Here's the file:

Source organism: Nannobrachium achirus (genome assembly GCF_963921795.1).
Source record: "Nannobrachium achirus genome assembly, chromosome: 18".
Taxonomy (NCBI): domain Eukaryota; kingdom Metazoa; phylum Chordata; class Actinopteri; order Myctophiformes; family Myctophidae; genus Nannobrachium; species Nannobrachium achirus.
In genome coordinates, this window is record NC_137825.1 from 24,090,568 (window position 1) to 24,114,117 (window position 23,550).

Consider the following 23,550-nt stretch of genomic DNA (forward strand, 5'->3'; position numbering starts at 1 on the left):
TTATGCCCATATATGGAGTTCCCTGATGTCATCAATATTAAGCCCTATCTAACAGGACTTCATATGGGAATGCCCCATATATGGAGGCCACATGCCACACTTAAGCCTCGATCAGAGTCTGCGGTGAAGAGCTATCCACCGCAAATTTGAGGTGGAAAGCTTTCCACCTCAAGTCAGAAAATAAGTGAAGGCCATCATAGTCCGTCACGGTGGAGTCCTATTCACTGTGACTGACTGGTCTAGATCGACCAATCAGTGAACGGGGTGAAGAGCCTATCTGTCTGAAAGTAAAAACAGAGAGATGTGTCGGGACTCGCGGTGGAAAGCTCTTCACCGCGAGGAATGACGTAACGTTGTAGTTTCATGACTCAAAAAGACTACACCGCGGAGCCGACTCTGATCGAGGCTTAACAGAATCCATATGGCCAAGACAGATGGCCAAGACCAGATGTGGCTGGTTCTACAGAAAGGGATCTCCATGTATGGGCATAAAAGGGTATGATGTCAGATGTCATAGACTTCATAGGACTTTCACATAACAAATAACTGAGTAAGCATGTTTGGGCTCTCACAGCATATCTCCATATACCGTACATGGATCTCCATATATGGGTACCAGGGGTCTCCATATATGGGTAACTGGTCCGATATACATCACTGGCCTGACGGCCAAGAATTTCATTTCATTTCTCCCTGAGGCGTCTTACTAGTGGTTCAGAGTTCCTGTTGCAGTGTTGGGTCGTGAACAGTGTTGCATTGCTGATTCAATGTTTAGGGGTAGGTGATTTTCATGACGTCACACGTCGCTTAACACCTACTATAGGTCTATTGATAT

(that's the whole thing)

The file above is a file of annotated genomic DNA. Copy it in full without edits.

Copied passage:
Source organism: Nannobrachium achirus (genome assembly GCF_963921795.1).
Source record: "Nannobrachium achirus genome assembly, chromosome: 18".
Taxonomy (NCBI): domain Eukaryota; kingdom Metazoa; phylum Chordata; class Actinopteri; order Myctophiformes; family Myctophidae; genus Nannobrachium; species Nannobrachium achirus.
In genome coordinates, this window is record NC_137825.1 from 24,090,568 (window position 1) to 24,114,117 (window position 23,550).

Consider the following 23,550-nt stretch of genomic DNA (forward strand, 5'->3'; position numbering starts at 1 on the left):
TTATGCCCATATATGGAGTTCCCTGATGTCATCAATATTAAGCCCTATCTAACAGGACTTCATATGGGAATGCCCCATATATGGAGGCCACATGCCACACTTAAGCCTCGATCAGAGTCTGCGGTGAAGAGCTATCCACCGCAAATTTGAGGTGGAAAGCTTTCCACCTCAAGTCAGAAAATAAGTGAAGGCCATCATAGTCCGTCACGGTGGAGTCCTATTCACTGTGACTGACTGGTCTAGATCGACCAATCAGTGAACGGGGTGAAGAGCCTATCTGTCTGAAAGTAAAAACAGAGAGATGTGTCGGGACTCGCGGTGGAAAGCTCTTCACCGCGAGGAATGACGTAACGTTGTAGTTTCATGACTCAAAAAGACTACACCGCGGAGCCGACTCTGATCGAGGCTTAACAGAATCCATATGGCCAAGACAGATGGCCAAGACCAGATGTGGCTGGTTCTACAGAAAGGGATCTCCATGTATGGGCATAAAAGGGTATGATGTCAGATGTCATAGACTTCATAGGACTTTCACATAACAAATAACTGAGTAAGCATGTTTGGGCTCTCACAGCATATCTCCATATACCGTACATGGATCTCCATATATGGGTACCAGGGGTCTCCATATATGGGTAACTGGTCCGATATACATCACTGGCCTGACGGCCAAGAATTTCATTTCATTTCTCCCTGAGGCGTCTTACTAGTGGTTCAGAGTTCCTGTTGCAGTGTTGGGTCGTGAACAGTGTTGCATTGCTGATTCAATGTTTAGGGGTAGGTGATTTTCATGACGTCACACGTCGCTTAACACCTACTATAGGTCTATTGATAT